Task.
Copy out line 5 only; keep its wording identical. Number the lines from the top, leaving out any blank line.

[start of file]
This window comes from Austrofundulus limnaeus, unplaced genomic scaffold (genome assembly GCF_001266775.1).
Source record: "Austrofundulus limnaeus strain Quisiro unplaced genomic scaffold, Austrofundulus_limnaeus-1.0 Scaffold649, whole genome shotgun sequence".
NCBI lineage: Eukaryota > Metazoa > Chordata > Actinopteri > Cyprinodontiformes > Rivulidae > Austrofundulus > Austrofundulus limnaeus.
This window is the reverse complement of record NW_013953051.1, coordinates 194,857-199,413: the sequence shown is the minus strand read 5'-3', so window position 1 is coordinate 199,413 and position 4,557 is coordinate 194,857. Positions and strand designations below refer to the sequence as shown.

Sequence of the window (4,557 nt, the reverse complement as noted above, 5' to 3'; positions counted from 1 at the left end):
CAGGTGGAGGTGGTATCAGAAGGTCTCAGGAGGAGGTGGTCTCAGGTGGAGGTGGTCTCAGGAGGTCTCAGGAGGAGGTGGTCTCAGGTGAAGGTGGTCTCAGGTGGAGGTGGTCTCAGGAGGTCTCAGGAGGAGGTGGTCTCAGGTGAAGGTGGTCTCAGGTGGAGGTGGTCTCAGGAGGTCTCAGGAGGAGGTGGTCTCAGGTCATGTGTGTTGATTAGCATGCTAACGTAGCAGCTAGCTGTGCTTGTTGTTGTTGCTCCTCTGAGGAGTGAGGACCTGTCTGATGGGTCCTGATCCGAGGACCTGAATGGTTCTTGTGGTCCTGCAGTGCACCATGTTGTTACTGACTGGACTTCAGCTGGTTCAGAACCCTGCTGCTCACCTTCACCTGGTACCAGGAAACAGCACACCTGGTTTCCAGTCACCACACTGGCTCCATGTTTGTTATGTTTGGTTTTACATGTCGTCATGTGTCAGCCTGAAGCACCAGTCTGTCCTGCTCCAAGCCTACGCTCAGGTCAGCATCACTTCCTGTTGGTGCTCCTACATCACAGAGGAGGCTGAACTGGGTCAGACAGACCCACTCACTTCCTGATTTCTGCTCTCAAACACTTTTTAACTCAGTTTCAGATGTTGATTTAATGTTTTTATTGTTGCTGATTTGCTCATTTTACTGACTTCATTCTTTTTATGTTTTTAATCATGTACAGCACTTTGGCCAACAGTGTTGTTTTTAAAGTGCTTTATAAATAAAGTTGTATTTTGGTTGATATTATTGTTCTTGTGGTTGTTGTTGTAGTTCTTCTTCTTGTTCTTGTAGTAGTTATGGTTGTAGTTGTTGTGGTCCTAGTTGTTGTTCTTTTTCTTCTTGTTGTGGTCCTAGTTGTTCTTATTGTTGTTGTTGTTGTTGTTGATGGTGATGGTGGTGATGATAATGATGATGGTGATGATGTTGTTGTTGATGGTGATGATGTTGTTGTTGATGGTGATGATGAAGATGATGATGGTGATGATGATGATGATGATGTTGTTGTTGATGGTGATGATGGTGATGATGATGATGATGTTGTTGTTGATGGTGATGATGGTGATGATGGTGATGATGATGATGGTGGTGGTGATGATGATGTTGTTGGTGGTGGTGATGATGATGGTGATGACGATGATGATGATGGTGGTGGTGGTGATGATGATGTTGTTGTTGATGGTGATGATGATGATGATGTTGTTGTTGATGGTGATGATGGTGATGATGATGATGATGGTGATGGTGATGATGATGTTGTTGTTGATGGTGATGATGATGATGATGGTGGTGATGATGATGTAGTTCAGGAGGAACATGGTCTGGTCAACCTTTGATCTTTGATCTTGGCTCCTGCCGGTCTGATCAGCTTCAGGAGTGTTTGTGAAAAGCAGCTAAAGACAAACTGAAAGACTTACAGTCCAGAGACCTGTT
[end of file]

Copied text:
Sequence of the window (4,557 nt, the reverse complement as noted above, 5' to 3'; positions counted from 1 at the left end):